Often shown wearing a helmet or crown and carrying a shield and spear, Athena was the goddess of war, civilization, wisdom, and law and justice. She was Zeus’s favourite child and myths say she was born fully grown and armed from his head. Among the many pieces that feature Athena is this head with a Corinthian type helmet pushed back on her head which comes from Rome in the 2nd century AD.
6. Ares (Mars)
This god of war enjoyed conflict and violence, but he was not clever in battle like Athena. Aphrodite fell for his good looks and brute strength, but he was hated by other gods for his savage character. He was on the losing end of the Trojan War, sparked by the Judgement of Paris, a scene depicted several times throughout the exhibit, including on a vivid painting on the exterior of a terracotta cup.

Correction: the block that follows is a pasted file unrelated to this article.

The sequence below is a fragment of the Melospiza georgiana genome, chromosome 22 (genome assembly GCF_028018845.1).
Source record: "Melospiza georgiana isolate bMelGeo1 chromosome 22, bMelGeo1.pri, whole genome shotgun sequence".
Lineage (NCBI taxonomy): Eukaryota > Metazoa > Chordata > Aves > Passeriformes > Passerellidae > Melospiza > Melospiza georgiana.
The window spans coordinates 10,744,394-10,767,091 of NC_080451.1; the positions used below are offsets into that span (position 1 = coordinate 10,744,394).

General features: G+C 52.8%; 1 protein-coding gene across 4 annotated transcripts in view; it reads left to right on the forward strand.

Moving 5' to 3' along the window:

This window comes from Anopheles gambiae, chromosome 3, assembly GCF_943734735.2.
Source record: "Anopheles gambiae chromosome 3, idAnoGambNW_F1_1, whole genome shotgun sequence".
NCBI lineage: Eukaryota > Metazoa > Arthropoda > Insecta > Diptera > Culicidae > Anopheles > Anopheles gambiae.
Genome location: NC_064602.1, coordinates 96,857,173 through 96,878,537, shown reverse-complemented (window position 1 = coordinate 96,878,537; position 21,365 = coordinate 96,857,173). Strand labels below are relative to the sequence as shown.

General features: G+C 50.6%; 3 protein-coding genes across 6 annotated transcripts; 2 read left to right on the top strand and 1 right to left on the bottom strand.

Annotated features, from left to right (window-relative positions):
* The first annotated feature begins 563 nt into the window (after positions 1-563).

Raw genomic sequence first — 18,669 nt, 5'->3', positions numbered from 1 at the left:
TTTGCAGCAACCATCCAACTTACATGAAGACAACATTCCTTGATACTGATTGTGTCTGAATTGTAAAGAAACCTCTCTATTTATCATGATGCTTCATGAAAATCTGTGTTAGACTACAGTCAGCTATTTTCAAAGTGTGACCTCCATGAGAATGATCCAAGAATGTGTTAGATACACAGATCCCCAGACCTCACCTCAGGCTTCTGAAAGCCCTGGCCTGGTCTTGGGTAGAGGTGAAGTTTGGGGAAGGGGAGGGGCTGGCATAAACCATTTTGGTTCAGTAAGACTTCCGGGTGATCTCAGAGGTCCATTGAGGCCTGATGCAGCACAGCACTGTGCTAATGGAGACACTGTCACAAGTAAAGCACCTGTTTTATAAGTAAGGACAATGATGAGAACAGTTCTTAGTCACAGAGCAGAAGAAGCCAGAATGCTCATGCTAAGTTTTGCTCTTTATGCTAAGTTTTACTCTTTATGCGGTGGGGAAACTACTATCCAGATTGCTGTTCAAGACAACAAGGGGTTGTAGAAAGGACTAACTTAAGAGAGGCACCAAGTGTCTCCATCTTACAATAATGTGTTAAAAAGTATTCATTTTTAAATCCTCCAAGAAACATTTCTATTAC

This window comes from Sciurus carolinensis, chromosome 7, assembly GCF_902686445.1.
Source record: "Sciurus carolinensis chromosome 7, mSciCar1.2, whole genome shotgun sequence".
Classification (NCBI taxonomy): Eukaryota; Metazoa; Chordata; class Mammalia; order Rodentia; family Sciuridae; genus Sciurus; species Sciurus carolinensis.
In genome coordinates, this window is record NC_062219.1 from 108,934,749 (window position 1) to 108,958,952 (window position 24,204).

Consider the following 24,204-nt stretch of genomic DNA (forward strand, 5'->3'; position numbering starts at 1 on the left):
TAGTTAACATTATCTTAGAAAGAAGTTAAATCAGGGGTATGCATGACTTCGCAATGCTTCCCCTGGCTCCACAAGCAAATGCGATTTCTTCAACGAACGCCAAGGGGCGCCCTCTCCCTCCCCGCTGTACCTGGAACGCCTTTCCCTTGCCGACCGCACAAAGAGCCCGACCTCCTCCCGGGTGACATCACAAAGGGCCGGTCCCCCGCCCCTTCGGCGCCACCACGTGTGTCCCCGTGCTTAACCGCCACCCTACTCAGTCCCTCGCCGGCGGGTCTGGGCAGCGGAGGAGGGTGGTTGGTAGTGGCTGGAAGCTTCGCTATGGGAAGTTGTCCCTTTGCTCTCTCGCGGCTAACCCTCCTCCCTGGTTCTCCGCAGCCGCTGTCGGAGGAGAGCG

Born from his father Zeus’s thigh, Dionysos was raised by mountain nymphs. He discovered how to make wine from grapes and was, unsurprisingly, god of wine, vegetation, pleasure, theatre, and festivity. A terracotta vessel shows a fun-loving Dionysos riding a panther while holding a drinking cup. He is portrayed both as youthful and as an older man with a beard.
The god of fire, Hephaestos was exiled from Mount Olympus by his mother, Hera, because of his unsightly appearance at birth. Zeus arranged his marriage to Aphrodite to prevent fighting among the male gods. He worked underground forging metal into armour, and was responsible for crafting most of the gods’ equipment, including Hermes’s winged helmet and sandals, Aphrodite’s girdle, as well as the sun god Helios’s chariot and Eros’s (Cupid’s) bow and arrows.
Known for his knowledge, beauty, and perfection, this much loved figure was the god of music, poetry, archery, prophecy, and healing. Apollo’s life is illustrated with red figures on the black background of a terracotta water jar from 450 BC. His head is also found perched on a herm, a squared stone pillar, which usually featured the god Hermes (hence its name).
10. Artemis (Diana)